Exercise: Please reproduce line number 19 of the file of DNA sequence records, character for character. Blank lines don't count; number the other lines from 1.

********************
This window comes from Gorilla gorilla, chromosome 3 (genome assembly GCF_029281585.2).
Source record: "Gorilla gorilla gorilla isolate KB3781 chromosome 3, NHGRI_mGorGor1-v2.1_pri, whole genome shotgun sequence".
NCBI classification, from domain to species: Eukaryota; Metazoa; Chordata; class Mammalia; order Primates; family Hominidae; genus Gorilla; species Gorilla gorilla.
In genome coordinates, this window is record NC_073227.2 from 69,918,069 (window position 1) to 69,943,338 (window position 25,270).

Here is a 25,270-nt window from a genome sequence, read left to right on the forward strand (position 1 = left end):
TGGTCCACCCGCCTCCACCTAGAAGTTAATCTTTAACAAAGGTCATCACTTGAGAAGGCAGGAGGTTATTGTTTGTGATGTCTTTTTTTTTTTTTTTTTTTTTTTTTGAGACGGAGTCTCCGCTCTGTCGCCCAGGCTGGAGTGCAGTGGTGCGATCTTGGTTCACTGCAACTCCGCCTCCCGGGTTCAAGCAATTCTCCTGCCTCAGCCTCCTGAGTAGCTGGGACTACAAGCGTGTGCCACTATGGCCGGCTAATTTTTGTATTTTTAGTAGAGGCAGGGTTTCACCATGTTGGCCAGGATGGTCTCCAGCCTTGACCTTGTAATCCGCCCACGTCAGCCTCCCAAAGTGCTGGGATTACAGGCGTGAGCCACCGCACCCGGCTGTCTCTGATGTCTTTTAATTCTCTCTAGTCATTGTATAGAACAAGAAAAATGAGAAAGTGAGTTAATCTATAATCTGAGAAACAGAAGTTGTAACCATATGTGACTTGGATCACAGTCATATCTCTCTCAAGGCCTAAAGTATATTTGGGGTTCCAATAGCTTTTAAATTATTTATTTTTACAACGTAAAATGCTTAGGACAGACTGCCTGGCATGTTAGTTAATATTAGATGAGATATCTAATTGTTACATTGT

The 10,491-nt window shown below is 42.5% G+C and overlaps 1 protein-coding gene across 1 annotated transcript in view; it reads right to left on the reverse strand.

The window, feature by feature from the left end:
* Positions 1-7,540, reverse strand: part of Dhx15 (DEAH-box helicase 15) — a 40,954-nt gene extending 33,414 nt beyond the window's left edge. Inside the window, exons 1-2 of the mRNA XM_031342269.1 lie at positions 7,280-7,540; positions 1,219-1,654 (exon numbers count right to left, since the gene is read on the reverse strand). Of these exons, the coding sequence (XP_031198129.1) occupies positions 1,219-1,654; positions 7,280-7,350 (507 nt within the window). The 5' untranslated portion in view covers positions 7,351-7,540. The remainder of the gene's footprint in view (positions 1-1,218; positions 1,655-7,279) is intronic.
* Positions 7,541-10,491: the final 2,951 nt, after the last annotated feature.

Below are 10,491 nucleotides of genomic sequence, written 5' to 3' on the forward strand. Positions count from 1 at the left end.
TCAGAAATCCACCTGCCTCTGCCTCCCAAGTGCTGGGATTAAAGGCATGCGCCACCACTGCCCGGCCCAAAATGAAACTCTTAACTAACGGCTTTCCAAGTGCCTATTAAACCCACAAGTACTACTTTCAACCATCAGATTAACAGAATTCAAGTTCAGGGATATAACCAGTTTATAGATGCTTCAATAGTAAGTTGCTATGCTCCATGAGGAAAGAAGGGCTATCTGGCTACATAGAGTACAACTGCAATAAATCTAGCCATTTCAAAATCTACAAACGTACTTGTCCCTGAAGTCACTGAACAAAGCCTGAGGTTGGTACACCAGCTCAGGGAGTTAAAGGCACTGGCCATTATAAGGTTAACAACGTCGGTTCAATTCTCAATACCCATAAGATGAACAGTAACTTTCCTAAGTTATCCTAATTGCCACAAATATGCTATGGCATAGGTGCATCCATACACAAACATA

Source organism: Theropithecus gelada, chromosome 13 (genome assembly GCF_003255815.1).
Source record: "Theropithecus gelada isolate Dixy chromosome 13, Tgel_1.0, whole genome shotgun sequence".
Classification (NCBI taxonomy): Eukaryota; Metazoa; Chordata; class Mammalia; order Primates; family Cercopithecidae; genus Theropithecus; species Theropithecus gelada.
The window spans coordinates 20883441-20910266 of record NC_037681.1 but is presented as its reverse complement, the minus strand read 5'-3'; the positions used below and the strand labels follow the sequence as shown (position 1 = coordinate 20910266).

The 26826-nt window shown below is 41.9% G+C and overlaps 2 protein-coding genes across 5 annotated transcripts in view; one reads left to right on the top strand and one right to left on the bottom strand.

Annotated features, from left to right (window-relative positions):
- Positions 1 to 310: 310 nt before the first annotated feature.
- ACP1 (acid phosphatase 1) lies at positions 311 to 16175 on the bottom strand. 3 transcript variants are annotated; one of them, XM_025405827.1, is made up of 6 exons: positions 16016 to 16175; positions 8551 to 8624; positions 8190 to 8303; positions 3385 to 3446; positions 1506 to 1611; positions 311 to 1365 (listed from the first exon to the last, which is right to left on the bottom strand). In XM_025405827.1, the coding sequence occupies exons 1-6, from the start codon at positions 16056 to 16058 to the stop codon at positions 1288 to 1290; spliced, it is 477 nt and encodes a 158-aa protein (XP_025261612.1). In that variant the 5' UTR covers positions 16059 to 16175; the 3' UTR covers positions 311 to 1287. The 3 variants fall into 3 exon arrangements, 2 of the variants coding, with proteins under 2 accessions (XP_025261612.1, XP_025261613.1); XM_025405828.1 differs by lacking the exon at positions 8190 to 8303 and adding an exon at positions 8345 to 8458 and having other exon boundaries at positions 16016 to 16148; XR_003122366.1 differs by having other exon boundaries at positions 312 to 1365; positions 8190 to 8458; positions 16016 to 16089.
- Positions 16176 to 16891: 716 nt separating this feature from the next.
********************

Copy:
- Positions 1 to 310: 310 nt before the first annotated feature.